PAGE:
snow altarIn spite of Jonas bearing down on the nation’s capital, hundreds of thousands of pilgrims did make the journey, some becoming stranded on the interstates on their return trip home. One high school group from Iowa created a snow altar and with the help of a priest from another stranded bus of Catholic school students, attended Mass on the Pennsylvania Turnpike. This was captured by photographer Chris Coleman and publicized widely on social media.

“Hills Like White Elephants” is the story of a couple traveling by train. In true Hemingway style, the background details are as sparse as the word count itself. The male character is unnamed and only referred to as “the American”, while the female character is called “Jig”. Even a cursory reading of this story gives the reader the niggling sensation that this is not an entry from a travelogue. It is much, much more. In casual, yet purposefully encrypted, conversation, the couple discusses “an awfully simple operation”. It becomes quite clear that the man is in favor of this operation and Jig is struggling with it. He goes as far as to say that it is all perfectly natural, “just to let the air in”, and then everything will be alright, back to normal, back to the way things were before.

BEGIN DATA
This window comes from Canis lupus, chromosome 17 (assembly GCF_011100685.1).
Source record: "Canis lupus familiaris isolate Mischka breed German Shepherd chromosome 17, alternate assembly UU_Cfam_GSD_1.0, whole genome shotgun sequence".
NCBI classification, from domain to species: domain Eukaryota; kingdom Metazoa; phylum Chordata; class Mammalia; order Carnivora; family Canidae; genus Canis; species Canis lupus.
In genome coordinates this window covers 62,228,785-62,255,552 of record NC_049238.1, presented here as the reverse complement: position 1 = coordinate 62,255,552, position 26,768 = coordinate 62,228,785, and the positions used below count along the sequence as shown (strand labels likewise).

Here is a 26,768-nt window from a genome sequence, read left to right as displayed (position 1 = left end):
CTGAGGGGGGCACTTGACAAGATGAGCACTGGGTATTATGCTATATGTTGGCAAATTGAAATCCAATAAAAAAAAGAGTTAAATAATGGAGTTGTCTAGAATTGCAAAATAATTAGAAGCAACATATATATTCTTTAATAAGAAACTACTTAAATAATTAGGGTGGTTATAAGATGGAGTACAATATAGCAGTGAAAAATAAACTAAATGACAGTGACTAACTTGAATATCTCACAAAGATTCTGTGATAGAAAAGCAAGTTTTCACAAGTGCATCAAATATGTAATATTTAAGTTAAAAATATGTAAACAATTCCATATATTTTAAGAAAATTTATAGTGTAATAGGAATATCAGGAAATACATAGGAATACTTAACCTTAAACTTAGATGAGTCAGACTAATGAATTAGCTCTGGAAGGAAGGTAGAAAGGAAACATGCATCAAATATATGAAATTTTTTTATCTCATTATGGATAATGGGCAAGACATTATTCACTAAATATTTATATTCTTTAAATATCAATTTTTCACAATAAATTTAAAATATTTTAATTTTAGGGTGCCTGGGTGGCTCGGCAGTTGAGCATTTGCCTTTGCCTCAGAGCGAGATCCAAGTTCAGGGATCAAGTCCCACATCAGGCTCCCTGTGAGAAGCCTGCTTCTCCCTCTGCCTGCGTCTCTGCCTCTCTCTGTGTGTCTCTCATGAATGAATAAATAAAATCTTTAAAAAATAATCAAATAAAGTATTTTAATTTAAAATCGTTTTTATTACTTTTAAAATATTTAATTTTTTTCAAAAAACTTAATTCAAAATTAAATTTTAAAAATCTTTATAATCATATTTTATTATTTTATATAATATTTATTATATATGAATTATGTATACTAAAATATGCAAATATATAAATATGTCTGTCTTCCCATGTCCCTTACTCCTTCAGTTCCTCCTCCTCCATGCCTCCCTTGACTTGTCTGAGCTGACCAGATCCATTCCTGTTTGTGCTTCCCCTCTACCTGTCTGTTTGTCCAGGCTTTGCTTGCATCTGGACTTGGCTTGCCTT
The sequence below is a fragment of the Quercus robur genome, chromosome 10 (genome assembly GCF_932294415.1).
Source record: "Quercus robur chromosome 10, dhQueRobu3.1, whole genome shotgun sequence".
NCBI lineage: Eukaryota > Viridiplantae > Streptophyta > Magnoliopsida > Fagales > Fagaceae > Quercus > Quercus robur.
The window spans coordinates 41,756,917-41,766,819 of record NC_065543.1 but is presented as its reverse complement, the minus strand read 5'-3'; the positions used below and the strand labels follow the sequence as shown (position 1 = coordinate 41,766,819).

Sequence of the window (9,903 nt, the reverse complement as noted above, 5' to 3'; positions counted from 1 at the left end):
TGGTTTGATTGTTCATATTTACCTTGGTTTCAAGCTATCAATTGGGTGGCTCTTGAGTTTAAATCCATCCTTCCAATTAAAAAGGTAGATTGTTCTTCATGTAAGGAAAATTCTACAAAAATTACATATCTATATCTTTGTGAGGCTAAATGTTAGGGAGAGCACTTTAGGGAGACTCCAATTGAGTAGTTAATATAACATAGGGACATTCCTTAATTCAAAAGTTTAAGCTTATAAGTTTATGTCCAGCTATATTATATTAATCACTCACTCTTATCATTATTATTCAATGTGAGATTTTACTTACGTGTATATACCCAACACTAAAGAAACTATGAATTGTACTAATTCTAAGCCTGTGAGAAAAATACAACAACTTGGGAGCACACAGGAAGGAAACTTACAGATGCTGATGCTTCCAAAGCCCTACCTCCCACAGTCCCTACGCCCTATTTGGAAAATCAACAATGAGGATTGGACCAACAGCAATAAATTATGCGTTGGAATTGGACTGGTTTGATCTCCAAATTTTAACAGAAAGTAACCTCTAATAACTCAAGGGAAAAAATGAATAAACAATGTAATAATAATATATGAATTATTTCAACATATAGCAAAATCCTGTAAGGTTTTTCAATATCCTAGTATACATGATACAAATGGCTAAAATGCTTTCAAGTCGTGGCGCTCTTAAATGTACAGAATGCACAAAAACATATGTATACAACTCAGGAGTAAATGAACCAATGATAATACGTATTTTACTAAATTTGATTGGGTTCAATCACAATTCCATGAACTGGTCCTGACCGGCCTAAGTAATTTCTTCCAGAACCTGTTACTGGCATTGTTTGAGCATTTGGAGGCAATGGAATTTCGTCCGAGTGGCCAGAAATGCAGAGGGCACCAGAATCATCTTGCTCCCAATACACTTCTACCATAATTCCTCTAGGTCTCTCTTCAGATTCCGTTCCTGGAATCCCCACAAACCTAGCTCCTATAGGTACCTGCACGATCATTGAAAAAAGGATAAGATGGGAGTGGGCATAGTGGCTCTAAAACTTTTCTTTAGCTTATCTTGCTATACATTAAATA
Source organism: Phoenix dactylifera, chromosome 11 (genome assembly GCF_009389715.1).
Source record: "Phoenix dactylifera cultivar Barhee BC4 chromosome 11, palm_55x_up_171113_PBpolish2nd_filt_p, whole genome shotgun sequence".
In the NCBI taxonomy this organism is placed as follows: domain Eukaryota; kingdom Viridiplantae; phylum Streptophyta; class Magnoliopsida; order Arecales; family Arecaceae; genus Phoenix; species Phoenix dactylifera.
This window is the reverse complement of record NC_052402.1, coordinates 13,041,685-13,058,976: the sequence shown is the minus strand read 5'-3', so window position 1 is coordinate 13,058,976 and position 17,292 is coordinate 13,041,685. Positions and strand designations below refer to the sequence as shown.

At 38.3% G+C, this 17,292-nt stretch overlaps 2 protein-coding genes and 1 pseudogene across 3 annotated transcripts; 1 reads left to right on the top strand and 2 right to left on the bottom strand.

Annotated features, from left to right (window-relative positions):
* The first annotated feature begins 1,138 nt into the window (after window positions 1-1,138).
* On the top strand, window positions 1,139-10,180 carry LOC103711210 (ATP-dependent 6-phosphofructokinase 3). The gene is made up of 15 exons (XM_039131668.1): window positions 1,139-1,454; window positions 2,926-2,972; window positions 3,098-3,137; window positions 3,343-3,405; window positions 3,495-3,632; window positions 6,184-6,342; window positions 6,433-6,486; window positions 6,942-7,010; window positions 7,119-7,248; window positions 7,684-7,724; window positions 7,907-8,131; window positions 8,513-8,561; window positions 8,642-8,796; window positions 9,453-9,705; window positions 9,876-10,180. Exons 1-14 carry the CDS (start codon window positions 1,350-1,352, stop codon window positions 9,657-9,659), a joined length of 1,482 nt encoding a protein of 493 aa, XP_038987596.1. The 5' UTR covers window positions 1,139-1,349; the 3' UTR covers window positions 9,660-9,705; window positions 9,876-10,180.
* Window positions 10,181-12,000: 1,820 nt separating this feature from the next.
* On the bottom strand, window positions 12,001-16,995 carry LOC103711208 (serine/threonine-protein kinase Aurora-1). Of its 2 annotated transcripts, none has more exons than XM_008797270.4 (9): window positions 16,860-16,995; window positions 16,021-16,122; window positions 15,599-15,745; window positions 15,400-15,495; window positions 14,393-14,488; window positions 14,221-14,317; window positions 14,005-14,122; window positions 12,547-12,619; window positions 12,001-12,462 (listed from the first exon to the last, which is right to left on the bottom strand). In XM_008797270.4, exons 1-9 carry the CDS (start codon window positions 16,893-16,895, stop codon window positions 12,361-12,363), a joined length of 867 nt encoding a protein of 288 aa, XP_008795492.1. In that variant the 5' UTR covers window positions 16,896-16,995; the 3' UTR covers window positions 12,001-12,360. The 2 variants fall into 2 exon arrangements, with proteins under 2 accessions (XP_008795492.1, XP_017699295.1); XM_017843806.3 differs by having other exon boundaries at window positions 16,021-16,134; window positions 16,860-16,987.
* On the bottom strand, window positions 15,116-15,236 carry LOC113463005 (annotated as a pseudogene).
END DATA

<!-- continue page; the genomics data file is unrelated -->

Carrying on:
Much like the media’s avoidance of the coverage of the March for Life, now in its 43rd year, the couple in “Hills Like White Elephants” goes to great lengths to avoid directly confronting the decision to have an abortion. The baby is never mentioned, the medical procedure, which at the time and place of the setting of this story, Spain in 1927, was illegal and highly dangerous, is discounted to being absolutely nothing to worry about. The man goes on to say that he has “known lots of people that have done it” … “it’s perfectly simple”.

It is interesting to consider the writer’s voice in analyzing this piece of fiction. Hemingway is careful not to tip his hand, offering not so much as an adjective or adverb describing how the bullet-like sentences are delivered or their underlying subtexts. We can, however, look to his own life for his views on marriage, family, and religion.